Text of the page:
The finals did not live short of its expectations and proved to be what would be a great game between Norway and the United States. Michelle Akers gave the United States an early lead when she scored a beautiful header off a free kick in the bottom right-hand corner of the goal in the 20th minute. Linda Medalen shortly thereafter tied the game up in the 29th minute off of Norway’s own free kick, to make the game tied 1-1 going into half. At halftime, Akers was approached by the United States goalkeeper coach and was told she had to win the game.(5) The captain Heinrichs remembers a lot of yelling in the locker room. The second half started out as an early defensive battle between the two sides, until Michelle Akers received an over the top through ball from Shannon Higgins and dribbled past the Norwegian goally to score the game-winning goal in the 78th minute. This gave the United States its first title on either the men’s or women’s side.
Throughout China, the host nation, media coverage was actually pretty available to the general public. However, getting the footage out internationally seemed to be a general challenge. In fact, coverage of women’s soccer still continues to be an issue today. Michelle Akers, one of the the United States’ stars commented:
“Four people met our plane at the gate when we landed at JFK: two reporters, the coach of the Men’s National Team, and a friend of mine.”(6)
This goes to show that the lack of international media coverage made it so that many Americans did not even have a clue that the United States national women’s soccer team had won the biggest international competition for women’s soccer.
Despite the lack of international media coverage, the 1991 Women’s World Cup deemed successful in the eyes of president Joao Havelange:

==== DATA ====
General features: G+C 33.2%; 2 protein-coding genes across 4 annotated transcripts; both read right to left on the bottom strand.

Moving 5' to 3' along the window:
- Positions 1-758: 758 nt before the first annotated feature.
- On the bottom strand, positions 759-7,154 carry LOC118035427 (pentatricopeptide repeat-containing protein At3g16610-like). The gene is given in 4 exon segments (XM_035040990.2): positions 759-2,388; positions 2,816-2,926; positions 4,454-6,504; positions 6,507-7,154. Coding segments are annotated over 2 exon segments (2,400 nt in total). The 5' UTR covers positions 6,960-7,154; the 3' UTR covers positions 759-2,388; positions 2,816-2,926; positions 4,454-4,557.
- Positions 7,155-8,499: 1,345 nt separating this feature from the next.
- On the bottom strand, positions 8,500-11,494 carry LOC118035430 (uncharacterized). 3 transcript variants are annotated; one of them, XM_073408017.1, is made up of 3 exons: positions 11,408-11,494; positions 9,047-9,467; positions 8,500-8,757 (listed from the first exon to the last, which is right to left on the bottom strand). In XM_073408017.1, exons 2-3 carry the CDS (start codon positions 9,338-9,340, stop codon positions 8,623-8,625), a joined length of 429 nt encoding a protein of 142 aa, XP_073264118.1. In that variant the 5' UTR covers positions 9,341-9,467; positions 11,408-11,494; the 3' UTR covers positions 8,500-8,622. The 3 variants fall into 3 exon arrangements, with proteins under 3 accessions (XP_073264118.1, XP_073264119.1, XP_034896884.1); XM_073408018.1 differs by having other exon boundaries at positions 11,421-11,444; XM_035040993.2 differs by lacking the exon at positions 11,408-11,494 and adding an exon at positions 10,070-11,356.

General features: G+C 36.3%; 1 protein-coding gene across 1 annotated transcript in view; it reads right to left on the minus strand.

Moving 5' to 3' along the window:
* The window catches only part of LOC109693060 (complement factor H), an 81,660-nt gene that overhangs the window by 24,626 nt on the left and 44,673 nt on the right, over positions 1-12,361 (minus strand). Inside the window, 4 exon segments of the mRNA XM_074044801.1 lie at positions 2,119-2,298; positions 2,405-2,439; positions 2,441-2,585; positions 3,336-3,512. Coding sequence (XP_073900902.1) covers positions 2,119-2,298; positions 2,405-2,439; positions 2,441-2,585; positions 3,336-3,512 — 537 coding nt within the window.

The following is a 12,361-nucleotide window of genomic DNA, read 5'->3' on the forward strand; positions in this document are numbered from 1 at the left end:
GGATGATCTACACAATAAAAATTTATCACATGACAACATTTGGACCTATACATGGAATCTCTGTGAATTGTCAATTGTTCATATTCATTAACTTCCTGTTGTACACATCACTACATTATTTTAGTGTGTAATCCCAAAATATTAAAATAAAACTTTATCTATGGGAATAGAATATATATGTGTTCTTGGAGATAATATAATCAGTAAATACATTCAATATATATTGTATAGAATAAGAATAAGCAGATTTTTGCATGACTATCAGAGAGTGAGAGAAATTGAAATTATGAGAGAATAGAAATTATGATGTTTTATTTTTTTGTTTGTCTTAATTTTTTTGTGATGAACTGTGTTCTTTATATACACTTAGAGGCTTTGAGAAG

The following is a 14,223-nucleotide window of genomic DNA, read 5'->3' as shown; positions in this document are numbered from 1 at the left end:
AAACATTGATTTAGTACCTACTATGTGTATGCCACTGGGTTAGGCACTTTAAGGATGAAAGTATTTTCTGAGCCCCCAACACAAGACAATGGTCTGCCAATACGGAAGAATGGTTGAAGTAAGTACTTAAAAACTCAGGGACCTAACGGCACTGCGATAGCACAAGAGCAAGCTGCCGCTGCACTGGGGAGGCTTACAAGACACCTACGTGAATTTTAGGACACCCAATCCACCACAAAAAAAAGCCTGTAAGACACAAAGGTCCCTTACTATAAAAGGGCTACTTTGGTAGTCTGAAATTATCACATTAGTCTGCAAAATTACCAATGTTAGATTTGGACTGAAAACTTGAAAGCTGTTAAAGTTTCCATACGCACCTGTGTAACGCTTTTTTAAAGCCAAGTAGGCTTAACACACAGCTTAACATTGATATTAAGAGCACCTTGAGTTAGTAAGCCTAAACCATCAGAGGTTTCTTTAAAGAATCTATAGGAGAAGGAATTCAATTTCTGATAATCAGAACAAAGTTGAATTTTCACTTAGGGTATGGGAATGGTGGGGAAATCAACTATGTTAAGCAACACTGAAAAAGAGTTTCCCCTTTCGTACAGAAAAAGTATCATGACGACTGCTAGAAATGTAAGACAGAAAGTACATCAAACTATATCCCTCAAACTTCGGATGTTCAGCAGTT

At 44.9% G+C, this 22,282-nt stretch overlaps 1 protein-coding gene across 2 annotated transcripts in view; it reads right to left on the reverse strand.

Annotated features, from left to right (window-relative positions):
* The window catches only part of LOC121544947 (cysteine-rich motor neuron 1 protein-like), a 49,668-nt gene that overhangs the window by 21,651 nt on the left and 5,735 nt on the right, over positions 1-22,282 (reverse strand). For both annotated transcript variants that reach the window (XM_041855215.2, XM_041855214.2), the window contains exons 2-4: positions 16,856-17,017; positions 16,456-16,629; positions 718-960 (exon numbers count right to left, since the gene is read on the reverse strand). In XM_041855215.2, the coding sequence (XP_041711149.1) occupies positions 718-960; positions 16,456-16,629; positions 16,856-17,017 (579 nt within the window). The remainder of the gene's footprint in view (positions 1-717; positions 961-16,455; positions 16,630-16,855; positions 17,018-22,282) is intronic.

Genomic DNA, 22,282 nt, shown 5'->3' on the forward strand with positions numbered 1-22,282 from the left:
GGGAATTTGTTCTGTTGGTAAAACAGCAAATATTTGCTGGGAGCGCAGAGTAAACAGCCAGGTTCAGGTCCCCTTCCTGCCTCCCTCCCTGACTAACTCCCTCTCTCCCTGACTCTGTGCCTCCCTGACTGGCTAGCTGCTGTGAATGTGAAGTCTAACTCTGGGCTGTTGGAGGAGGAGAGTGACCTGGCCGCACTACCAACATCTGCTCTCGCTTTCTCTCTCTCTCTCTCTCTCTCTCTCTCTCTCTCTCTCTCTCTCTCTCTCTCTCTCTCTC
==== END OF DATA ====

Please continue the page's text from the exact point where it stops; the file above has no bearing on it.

“As president of FIFA it was a special pleasure for me to watch these young ladies playing with such flair and such elegance, and according to the reports of the many media representatives present, making the game truly into a celebration … women’s football is now well and truly established.”(7)
The final match featured a 65,000 person audience in Guangdong (8). The total audience throughout the tournament was 510,000 with an average of 19,615 per match. This increasing number represents the growth of women’s soccer across the globe. Though Fifa was initially hesitant to dub the tournament with the name “Women’s World Cup”, but instead called it the M&M’s cup, the success of the tournament was inherent in its fandom. Thus, the 1991 Women’s World Cup served as a great basis for the future of women’s soccer, and specifically United States Women’s soccer. Captain April Heinrichs reflected back on the ’91 Women’s World Cup:
“In reality, the 1991 World Cup was kind of like a silent trigger.”(9)
In fact, the 1991 Women’s World Cup’s success led to the repeat of the the event every four years. In 1991, 99 goals were scored throughout the tournament, with an average of 3.8 goals per match proved that the women’s game could be as exciting as the men’s.
How to cite this page: “1991 Women’s World Cup in China” Written by Nakul Karnik(2015), World Cup 2015 Guide, Soccer Politics Blog, Duke University, http://sites.duke.edu/wcwp/world-cup-guides/world-cup-2015-guide/history-of-the-womens-world-cup/ (accessed on (date)).